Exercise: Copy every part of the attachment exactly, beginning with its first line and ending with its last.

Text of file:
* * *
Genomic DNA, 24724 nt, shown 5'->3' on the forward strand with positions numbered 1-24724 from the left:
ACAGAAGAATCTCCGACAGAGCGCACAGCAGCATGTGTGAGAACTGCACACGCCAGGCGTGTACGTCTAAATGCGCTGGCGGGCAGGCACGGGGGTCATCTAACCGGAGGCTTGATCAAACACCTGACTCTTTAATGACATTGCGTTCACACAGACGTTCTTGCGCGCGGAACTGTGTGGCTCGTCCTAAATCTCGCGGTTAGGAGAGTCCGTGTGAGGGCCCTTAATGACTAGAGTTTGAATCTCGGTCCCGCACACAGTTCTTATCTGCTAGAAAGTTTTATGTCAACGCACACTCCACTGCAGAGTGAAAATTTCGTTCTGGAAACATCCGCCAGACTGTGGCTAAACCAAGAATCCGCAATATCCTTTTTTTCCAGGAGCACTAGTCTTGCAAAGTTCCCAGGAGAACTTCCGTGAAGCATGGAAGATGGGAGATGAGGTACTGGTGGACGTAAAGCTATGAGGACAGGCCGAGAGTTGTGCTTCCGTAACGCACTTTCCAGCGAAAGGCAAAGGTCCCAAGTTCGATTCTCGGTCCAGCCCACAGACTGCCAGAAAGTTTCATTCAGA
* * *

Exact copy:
Genomic DNA, 24724 nt, shown 5'->3' on the forward strand with positions numbered 1-24724 from the left:
ACAGAAGAATCTCCGACAGAGCGCACAGCAGCATGTGTGAGAACTGCACACGCCAGGCGTGTACGTCTAAATGCGCTGGCGGGCAGGCACGGGGGTCATCTAACCGGAGGCTTGATCAAACACCTGACTCTTTAATGACATTGCGTTCACACAGACGTTCTTGCGCGCGGAACTGTGTGGCTCGTCCTAAATCTCGCGGTTAGGAGAGTCCGTGTGAGGGCCCTTAATGACTAGAGTTTGAATCTCGGTCCCGCACACAGTTCTTATCTGCTAGAAAGTTTTATGTCAACGCACACTCCACTGCAGAGTGAAAATTTCGTTCTGGAAACATCCGCCAGACTGTGGCTAAACCAAGAATCCGCAATATCCTTTTTTTCCAGGAGCACTAGTCTTGCAAAGTTCCCAGGAGAACTTCCGTGAAGCATGGAAGATGGGAGATGAGGTACTGGTGGACGTAAAGCTATGAGGACAGGCCGAGAGTTGTGCTTCCGTAACGCACTTTCCAGCGAAAGGCAAAGGTCCCAAGTTCGATTCTCGGTCCAGCCCACAGACTGCCAGAAAGTTTCATTCAGA